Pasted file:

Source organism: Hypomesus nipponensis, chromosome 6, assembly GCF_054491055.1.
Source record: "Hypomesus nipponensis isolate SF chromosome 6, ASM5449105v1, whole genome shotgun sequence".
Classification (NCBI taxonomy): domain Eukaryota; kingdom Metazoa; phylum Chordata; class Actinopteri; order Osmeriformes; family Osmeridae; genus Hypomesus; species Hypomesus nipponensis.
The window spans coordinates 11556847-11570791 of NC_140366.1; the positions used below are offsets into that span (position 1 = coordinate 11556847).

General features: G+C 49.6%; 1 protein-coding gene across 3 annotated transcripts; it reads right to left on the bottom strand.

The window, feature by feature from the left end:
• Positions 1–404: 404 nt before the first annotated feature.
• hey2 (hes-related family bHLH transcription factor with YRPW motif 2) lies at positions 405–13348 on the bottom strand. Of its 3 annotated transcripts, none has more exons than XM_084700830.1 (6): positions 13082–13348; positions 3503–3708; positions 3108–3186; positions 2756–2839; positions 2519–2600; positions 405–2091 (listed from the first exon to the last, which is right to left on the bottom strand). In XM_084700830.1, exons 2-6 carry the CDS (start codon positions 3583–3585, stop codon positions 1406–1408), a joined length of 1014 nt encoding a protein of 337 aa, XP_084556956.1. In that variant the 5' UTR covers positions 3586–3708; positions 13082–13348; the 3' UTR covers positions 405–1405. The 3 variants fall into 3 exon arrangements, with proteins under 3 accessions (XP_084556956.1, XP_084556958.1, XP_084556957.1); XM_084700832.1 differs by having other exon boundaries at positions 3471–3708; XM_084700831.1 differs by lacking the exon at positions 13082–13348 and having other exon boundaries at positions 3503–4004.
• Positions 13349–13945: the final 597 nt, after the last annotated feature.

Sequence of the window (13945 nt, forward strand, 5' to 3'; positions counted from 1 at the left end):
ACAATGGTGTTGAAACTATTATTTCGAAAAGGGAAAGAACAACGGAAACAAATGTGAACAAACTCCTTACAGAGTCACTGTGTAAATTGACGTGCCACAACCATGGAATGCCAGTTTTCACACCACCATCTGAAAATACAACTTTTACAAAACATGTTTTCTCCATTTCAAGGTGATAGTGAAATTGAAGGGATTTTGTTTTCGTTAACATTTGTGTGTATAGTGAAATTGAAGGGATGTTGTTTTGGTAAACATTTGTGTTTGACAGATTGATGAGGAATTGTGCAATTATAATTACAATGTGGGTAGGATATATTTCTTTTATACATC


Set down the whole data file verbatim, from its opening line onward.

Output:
Source organism: Hypomesus nipponensis, chromosome 6, assembly GCF_054491055.1.
Source record: "Hypomesus nipponensis isolate SF chromosome 6, ASM5449105v1, whole genome shotgun sequence".
Classification (NCBI taxonomy): domain Eukaryota; kingdom Metazoa; phylum Chordata; class Actinopteri; order Osmeriformes; family Osmeridae; genus Hypomesus; species Hypomesus nipponensis.
The window spans coordinates 11556847-11570791 of NC_140366.1; the positions used below are offsets into that span (position 1 = coordinate 11556847).

General features: G+C 49.6%; 1 protein-coding gene across 3 annotated transcripts; it reads right to left on the bottom strand.

The window, feature by feature from the left end:
• Positions 1–404: 404 nt before the first annotated feature.
• hey2 (hes-related family bHLH transcription factor with YRPW motif 2) lies at positions 405–13348 on the bottom strand. Of its 3 annotated transcripts, none has more exons than XM_084700830.1 (6): positions 13082–13348; positions 3503–3708; positions 3108–3186; positions 2756–2839; positions 2519–2600; positions 405–2091 (listed from the first exon to the last, which is right to left on the bottom strand). In XM_084700830.1, exons 2-6 carry the CDS (start codon positions 3583–3585, stop codon positions 1406–1408), a joined length of 1014 nt encoding a protein of 337 aa, XP_084556956.1. In that variant the 5' UTR covers positions 3586–3708; positions 13082–13348; the 3' UTR covers positions 405–1405. The 3 variants fall into 3 exon arrangements, with proteins under 3 accessions (XP_084556956.1, XP_084556958.1, XP_084556957.1); XM_084700832.1 differs by having other exon boundaries at positions 3471–3708; XM_084700831.1 differs by lacking the exon at positions 13082–13348 and having other exon boundaries at positions 3503–4004.
• Positions 13349–13945: the final 597 nt, after the last annotated feature.

Sequence of the window (13945 nt, forward strand, 5' to 3'; positions counted from 1 at the left end):
ACAATGGTGTTGAAACTATTATTTCGAAAAGGGAAAGAACAACGGAAACAAATGTGAACAAACTCCTTACAGAGTCACTGTGTAAATTGACGTGCCACAACCATGGAATGCCAGTTTTCACACCACCATCTGAAAATACAACTTTTACAAAACATGTTTTCTCCATTTCAAGGTGATAGTGAAATTGAAGGGATTTTGTTTTCGTTAACATTTGTGTGTATAGTGAAATTGAAGGGATGTTGTTTTGGTAAACATTTGTGTTTGACAGATTGATGAGGAATTGTGCAATTATAATTACAATGTGGGTAGGATATATTTCTTTTATACATC